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Inequity in Austin Schools

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The Daily Texan, the official newspaper of the University of Texas at Austin, has a very interesting report on the end of forced busing of Austin students from predominantly white schools to predominantly black and Hispanic ones, and the correlative re-segregation that has occurred. In addition to a decrease in white enrollment, these predominantly minority schools have witnessed declining test scores. One part of the article jumped out at me:

High minority enrollment often correlates with high concentrations of students below the poverty line, said Orfield, the author of reports on inequality in education. Poor students often score low on standardized tests, Orfield added. The high-poverty schools often have less experienced teachers, lower levels of peer group competition and less challenging curriculums, he said.

Between 75 percent and 80 percent of students at Austin's most racially isolated high schools - Reagan, Travis, Lanier and Johnston - are considered economically disadvantaged, according to TEA statistics.

"One of the common misconceptions over the issue of re-segregation of schools is that many people treat it as simply a change in the skin color of the students in a school," Orfield said. "If skin color were not systematically linked to other forms of inequality, it would, of course, be of little significance for educational policy."

It is all too easy to look at underachieving predominantly minority schools and presume that the problem is simply of a racial nature. But one must also consider the academic troubles of rural schools, many of which have large white populations. The common denominator between these two types of schools is that both usually serve students in poverty-stricken families. And, as the article goes on to explain, these schools must deal with the stigmas that often accompany a high-poverty student enrollment: more focus required on special needs and language services, and less social capital provided by parents.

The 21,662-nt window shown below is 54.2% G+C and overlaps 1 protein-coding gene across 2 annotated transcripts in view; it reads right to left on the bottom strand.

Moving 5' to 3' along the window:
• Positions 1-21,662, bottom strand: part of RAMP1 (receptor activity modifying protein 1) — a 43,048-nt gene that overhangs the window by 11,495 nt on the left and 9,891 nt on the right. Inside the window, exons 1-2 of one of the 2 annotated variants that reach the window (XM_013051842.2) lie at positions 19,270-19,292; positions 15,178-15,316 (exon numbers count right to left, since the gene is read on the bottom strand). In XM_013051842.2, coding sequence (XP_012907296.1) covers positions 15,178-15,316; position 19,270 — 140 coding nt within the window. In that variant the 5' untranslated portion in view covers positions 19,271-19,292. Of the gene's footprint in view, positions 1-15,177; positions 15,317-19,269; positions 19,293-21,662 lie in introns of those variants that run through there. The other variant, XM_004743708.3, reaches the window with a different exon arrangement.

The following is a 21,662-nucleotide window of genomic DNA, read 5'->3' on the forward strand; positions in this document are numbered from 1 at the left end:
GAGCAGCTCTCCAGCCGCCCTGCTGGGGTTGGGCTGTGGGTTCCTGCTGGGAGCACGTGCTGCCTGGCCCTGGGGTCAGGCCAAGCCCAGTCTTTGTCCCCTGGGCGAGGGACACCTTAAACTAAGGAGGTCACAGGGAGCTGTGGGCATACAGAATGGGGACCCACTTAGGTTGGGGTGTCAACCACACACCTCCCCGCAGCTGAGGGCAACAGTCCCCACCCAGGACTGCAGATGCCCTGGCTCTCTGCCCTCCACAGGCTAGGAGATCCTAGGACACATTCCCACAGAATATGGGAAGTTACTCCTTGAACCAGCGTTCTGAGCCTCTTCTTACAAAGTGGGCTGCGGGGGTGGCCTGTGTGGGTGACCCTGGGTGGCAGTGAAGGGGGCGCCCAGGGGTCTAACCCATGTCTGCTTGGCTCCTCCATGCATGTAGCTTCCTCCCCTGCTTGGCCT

The Texas Legislature will come together in a special session in a few months to rework the way we finance our schools, the current method having been declared unconstitutional by the state Supreme Court. Beyond school funding, what can be done to help these high poverty schools? Should mandated busing be reinstated? Is there another student blending mechanism that is more appealing to parents? Or should we look beyond simply moving kids around?


Inequity in Austin Schools

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Copyright 2008, by the Contributing Authors. Cite/attribute Resource . factcouraud. (2007, May 22). Inequity in Austin Schools. Retrieved January 08, 2011, from Free Online Course Materials — USU OpenCourseWare Web site: This work is licensed under a Creative Commons License Creative Commons License